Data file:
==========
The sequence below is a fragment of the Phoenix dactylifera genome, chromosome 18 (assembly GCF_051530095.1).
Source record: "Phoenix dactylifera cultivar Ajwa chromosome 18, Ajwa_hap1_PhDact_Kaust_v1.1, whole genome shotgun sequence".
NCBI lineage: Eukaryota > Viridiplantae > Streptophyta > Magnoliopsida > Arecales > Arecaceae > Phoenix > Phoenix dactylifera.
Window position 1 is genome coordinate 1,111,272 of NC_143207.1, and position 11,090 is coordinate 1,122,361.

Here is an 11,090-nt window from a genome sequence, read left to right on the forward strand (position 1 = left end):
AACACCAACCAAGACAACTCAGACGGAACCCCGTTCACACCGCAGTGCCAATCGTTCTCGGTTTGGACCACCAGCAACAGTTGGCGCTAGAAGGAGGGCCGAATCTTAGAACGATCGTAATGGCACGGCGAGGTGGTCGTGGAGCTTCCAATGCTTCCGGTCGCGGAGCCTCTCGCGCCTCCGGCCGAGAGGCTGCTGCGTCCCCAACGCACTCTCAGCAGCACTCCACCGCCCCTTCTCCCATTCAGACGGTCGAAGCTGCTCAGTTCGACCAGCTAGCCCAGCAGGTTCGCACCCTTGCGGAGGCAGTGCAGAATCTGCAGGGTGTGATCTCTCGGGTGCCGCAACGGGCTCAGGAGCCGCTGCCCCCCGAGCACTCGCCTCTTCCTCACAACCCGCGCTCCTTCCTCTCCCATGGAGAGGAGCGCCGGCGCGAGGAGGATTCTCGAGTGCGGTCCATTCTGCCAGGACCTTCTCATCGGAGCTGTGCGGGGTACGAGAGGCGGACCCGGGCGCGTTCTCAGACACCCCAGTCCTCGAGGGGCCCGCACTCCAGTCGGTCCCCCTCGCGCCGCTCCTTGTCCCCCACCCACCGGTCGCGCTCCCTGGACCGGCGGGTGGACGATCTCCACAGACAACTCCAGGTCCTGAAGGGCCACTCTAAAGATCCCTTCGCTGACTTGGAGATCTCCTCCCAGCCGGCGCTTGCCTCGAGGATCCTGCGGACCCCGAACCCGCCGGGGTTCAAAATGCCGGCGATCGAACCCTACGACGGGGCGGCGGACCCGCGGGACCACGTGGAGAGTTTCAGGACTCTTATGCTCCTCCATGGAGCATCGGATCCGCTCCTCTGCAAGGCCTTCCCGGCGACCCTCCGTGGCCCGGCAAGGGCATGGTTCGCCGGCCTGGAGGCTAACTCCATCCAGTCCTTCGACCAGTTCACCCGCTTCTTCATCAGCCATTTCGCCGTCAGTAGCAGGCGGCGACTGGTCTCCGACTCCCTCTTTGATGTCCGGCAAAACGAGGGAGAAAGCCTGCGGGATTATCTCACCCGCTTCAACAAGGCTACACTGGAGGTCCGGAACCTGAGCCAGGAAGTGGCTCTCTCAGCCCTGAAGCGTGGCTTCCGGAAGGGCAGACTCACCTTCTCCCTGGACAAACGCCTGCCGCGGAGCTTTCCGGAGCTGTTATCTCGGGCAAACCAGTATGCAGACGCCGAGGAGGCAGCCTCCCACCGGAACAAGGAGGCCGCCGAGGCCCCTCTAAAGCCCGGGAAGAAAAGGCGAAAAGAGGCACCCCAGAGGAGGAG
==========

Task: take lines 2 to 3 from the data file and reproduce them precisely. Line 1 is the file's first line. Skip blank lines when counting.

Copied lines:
Source record: "Phoenix dactylifera cultivar Ajwa chromosome 18, Ajwa_hap1_PhDact_Kaust_v1.1, whole genome shotgun sequence".
NCBI lineage: Eukaryota > Viridiplantae > Streptophyta > Magnoliopsida > Arecales > Arecaceae > Phoenix > Phoenix dactylifera.